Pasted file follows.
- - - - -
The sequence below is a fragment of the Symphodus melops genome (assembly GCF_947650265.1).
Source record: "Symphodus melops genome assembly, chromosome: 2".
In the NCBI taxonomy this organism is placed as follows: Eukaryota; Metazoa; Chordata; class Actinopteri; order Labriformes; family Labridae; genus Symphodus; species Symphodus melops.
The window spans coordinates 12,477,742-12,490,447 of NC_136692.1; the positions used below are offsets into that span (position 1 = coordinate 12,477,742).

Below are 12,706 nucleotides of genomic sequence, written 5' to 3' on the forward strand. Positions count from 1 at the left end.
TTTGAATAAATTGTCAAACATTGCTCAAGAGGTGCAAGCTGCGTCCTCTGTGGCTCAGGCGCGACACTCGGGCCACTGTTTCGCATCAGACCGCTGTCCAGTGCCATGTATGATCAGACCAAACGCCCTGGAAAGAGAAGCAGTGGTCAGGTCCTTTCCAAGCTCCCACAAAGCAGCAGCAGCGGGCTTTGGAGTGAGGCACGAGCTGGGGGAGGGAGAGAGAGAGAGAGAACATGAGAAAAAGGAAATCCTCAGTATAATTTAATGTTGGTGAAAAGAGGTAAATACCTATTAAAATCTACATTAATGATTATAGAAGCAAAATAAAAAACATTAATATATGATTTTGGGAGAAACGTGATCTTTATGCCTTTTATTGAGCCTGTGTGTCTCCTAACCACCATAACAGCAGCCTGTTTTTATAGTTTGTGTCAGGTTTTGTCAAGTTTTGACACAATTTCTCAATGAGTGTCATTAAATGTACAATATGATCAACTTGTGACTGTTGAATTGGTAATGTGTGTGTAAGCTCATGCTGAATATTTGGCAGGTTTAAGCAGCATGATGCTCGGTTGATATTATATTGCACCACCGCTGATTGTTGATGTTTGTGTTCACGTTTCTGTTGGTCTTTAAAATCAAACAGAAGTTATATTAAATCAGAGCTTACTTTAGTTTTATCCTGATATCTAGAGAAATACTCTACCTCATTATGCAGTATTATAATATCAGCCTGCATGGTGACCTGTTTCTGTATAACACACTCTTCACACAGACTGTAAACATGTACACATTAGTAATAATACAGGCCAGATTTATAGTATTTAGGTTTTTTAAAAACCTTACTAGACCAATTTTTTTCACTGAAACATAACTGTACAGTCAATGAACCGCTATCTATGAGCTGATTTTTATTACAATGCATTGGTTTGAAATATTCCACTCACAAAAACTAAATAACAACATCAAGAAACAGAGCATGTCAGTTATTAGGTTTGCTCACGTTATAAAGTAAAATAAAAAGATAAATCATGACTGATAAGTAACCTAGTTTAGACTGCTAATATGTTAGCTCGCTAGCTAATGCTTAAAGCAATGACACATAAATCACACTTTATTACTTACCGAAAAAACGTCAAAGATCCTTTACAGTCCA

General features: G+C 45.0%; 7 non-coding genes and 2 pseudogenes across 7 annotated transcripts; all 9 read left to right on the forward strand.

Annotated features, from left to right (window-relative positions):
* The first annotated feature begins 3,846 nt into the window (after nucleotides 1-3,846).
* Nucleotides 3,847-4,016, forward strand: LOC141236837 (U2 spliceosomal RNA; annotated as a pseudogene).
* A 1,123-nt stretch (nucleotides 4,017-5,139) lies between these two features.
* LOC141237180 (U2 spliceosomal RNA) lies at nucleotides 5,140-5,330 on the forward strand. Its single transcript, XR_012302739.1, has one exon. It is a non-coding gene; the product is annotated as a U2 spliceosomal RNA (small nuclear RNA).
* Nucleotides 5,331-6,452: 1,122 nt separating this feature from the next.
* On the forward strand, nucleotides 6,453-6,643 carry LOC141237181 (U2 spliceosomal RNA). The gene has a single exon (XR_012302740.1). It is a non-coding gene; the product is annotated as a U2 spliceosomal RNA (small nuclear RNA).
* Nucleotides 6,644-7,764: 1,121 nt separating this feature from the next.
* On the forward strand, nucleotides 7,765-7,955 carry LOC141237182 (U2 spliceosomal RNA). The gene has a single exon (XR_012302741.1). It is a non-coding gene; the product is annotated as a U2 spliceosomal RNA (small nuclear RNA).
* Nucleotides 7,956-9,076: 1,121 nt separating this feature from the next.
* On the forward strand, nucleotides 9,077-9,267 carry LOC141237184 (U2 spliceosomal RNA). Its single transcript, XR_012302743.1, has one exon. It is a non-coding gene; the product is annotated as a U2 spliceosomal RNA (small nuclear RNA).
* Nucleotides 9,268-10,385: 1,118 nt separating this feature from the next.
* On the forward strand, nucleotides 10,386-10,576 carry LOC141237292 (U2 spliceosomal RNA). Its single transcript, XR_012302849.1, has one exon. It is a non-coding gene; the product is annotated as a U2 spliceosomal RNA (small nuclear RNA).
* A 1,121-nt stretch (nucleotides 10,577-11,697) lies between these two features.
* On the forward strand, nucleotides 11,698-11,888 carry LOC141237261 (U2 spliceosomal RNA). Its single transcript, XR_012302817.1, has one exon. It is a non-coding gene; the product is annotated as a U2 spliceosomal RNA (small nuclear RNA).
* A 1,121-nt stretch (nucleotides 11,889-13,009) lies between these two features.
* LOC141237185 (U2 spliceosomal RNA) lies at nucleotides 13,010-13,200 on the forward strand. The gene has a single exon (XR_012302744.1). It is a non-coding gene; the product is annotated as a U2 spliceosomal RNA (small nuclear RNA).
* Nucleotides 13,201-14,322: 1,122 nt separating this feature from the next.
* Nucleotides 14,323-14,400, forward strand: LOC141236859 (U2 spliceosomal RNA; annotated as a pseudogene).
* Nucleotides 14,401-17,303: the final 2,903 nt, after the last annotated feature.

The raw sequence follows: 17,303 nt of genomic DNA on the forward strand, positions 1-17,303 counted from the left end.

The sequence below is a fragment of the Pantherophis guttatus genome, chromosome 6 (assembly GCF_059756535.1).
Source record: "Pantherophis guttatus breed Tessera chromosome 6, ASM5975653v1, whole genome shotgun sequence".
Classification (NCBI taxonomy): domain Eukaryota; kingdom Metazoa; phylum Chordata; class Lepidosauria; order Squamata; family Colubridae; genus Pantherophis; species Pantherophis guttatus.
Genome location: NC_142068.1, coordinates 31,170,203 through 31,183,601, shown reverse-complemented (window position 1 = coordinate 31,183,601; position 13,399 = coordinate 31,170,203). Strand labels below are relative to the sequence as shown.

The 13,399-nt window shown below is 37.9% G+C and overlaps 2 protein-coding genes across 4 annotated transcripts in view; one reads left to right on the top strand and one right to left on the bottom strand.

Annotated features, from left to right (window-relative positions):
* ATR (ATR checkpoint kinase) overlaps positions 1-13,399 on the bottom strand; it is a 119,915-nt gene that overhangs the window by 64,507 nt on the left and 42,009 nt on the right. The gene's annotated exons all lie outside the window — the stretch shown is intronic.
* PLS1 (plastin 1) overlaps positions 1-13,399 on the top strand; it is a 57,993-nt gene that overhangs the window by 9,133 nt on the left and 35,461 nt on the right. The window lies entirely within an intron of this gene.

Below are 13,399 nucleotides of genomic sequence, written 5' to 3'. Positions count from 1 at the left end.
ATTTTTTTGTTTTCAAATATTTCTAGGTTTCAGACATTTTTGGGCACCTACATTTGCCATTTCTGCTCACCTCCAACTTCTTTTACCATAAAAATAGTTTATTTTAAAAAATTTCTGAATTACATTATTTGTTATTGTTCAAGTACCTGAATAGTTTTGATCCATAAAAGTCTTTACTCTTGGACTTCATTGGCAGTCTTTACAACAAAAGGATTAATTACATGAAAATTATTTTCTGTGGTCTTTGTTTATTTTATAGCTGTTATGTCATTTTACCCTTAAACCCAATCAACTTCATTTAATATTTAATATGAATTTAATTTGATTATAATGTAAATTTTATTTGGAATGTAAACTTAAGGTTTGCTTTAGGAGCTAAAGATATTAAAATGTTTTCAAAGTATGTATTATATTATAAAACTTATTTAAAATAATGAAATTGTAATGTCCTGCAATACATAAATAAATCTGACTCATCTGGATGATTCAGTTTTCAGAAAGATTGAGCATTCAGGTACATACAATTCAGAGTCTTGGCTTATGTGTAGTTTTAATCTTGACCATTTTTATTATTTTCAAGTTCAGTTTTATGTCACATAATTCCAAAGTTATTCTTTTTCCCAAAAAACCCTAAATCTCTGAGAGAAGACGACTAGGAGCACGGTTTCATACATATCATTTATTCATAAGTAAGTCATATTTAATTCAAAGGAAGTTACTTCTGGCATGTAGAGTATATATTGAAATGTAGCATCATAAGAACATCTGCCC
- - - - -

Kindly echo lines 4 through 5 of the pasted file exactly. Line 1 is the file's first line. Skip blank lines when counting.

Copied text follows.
The window spans coordinates 12,477,742-12,490,447 of NC_136692.1; the positions used below are offsets into that span (position 1 = coordinate 12,477,742).

Below are 12,706 nucleotides of genomic sequence, written 5' to 3' on the forward strand. Positions count from 1 at the left end.